Battle for hearts and minds as NMU students head to polls

Nelson Mandela University EFFSC presidential candidate Pontsho Hlongwane
FOCUS ON DEBT: Nelson Mandela University EFFSC presidential candidate Pontsho Hlongwane
Image: supplied

Thousands of Nelson Mandela University students will head to the polls on Wednesday to elect a new student representative council.

While this has been one of the most low-key campaigns for office, the stakes are high, especially with 2021 being a local government election year.

Whichever organisation emerges victorious after the virtual elections, its mother body will likely point to it as a sign of things to come as, to an extent the ANC, DA and EFF will be using the SRC elections as a barometer of their support among the youth.

Students take to the polls nearly 1½ years since the last election, in October 2019, which saw ANC-aligned Sasco retain power for the fourth consecutive year.

Due to Covid-19, elections were not held in 2020.

This year, the DA-aligned Daso and EFF-aligned EFFSC campaigns are led by respective presidential candidates Lenard Malesa and Pontsho Hlongwane, while Sasco will announce a leader after the election results have been revealed.

Sasco regional secretary Thembalethu Nyikilana said: “Sasco does not have something called a presidential candidate.

“The organisation deploys into office after election results are announced.”

Nyikilana is the incumbent SRC head at NMU.

Meanwhile, Malesa and Hlongwane have hit the ground running, aiming to unseat the ANC-aligned  student organisation.

Hlongwane, a 21-year-old third year LLB student at the university’s south campus, said he had been closely exposed to students’ struggles with accommodation, some of which were due to financial shortfalls.

He said the party would introduce an SRC resource centre to settle student debts and fund the registration of non-funded students, among other interventions.

“We believe in free education, but in the interim — while we are still championing the struggle for free education — we will be able to [help fund] students who owe the institution, through the SRC resource centre.

“We are going to allocate a budget for the resource centre and collect donations and sponsors from the university and externally,” he said.

This is, of course, should the EFFSC attain control of the SRC.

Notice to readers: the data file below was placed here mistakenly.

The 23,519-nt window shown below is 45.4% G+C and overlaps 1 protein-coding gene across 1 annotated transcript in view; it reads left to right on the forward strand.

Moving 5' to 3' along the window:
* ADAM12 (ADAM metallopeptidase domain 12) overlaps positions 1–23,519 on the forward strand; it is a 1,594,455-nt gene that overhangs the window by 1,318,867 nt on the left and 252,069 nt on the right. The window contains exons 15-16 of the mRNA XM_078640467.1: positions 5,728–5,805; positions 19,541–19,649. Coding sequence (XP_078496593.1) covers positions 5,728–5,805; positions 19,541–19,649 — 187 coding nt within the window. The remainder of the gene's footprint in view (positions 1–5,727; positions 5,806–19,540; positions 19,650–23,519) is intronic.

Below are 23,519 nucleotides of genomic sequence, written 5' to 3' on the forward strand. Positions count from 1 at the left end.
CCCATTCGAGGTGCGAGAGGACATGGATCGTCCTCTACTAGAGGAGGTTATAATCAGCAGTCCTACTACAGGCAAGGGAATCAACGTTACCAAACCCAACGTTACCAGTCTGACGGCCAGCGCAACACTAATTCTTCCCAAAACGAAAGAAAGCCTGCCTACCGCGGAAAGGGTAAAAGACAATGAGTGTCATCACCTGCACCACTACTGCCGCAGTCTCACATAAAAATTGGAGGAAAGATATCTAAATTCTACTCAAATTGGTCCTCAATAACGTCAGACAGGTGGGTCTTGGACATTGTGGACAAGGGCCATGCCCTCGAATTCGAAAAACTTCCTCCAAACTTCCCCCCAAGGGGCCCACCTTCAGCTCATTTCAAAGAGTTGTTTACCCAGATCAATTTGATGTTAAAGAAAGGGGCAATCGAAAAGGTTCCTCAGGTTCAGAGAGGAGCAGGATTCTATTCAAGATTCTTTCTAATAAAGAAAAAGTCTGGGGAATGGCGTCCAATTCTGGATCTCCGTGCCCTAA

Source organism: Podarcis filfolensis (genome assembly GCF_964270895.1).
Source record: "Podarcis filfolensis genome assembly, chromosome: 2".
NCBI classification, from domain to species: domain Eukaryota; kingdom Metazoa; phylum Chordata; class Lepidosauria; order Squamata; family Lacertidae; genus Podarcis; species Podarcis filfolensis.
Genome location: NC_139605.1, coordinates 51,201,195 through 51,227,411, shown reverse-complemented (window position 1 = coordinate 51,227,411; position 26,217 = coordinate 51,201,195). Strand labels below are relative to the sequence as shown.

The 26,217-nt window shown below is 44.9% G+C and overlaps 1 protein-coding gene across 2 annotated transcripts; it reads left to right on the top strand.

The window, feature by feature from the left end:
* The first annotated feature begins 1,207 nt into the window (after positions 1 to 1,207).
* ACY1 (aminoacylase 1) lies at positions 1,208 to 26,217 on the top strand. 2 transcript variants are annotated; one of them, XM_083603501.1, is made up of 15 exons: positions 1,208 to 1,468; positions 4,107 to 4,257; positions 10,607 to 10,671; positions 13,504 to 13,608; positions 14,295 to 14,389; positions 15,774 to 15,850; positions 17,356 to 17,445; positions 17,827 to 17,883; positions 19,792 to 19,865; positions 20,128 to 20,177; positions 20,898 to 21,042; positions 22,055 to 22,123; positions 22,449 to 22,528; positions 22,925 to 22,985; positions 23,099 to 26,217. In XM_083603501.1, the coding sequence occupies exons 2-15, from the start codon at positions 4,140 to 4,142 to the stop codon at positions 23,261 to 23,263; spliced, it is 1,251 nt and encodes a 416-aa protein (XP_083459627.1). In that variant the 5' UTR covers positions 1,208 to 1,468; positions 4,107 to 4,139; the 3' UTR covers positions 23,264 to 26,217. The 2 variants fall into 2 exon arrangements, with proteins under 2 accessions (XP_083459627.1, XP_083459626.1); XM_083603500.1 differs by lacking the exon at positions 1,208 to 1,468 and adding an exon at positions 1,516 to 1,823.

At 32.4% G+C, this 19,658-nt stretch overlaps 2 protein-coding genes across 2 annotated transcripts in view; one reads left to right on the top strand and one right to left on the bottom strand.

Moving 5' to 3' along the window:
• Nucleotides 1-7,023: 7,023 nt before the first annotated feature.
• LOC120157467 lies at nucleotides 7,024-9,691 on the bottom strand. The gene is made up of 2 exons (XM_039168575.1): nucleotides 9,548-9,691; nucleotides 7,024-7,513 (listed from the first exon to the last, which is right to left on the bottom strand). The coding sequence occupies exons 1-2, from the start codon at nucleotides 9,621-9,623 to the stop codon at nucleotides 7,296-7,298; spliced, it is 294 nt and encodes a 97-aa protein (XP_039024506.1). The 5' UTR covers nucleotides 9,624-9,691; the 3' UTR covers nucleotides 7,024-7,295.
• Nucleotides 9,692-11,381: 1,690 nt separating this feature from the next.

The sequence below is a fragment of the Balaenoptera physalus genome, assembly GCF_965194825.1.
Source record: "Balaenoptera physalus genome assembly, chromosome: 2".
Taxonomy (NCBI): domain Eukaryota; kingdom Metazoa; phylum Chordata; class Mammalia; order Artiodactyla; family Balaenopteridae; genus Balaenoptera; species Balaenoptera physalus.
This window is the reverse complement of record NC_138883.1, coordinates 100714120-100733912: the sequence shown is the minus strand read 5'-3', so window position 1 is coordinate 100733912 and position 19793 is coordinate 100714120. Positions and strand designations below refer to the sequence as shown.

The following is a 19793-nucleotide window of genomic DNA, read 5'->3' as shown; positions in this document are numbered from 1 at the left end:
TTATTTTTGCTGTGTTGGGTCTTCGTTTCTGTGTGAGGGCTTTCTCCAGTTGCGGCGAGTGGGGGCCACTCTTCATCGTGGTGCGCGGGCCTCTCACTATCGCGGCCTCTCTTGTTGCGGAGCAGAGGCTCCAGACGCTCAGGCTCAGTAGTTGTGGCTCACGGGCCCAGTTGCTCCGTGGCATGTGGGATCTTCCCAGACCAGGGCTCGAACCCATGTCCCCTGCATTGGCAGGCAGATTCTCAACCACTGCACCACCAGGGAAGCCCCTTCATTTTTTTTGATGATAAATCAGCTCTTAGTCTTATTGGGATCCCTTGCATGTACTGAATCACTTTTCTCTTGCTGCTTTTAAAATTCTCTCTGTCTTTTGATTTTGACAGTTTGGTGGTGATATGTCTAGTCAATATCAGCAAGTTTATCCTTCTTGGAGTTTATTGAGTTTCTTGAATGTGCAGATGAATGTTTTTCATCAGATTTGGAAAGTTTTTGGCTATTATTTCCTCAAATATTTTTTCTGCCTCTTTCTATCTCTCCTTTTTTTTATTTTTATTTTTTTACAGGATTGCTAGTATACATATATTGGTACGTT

The party in 2019 secured two seats in the SRC with 1,462 votes, up from one seat in 2018.

Hlongwane said adequate, quality housing for students was another priority for the party.

He said the party would establish a single department of housing to implement policies and systems universal to all residences on and off campus.

This would ensure that off-campus students were placed at the same time as students living on campus residences.

The party’s manifesto promises:

  • Reasonable food pricing on campus;
  • Providing students with lunch every day;
  • Opposing patriarchy, tribalism and sexism; and
  • Integrating on-campus students into the IntelliMalli system so they can receive their allowances into their bank accounts.
Nelson Mandela University Daso presidential candidate Lenard Malesa
BAILOUT FUND: Nelson Mandela University Daso presidential candidate Lenard Malesa
Image: Supplied

Daso’s Malesa, a 27-year-old final year mechatronics engineering student, said the party’s priority should he be voted into office would be to reintroduce the bailout fund.

The fund is aimed at clearing student debt.

“The issue of debt is holding back a lot of students who cannot move forward even after they have completed their studies and secured job interviews.

“They can’t get jobs because the university is holding back their academic records because of debt,” he said.

Malesa said the fund, which was introduced when the party was still in power,  had raised up to R10m to clear student debt.

He said the fund would help towards registering students and securing accommodation.

Daso would advocate for all registered students to receive their academic records free of charge, Malesa said.

He said the party would further advocate for the return of physical graduation ceremonies, despite Covid-19, but under strict regulations.

The party, through its manifesto, promises to advocate for the university to accommodate 30% of non-funded students in its on-campus residences, provide accommodation for students undergoing in-service training outside Gqeberha, establish an open-source platform for free study material, expand shuttle routes to the townships and introduce an emergency safety app, among other services.

In the 2019 election, Daso secured only one of the nine seats, with 998 votes.

Nyikilana, who said Sasco had delivered on its 2019 promises, is aiming  for a clean sweep this year.

In 2019, Sasco secured six seats, with 3,252 votes.

Only 5,768 students voted, which was 22.6% of the student population at the time.

 The Pan Africanist Student Movement of Azania (Pasma) will contest only at the university’s Second Avenue campus, and not in the central election.

The party released a statement on Facebook at the weekend  accusing the student governance office of sidelining Pasma and registering it to only contest the Second Avenue campus.

It said it was legally challenging this.

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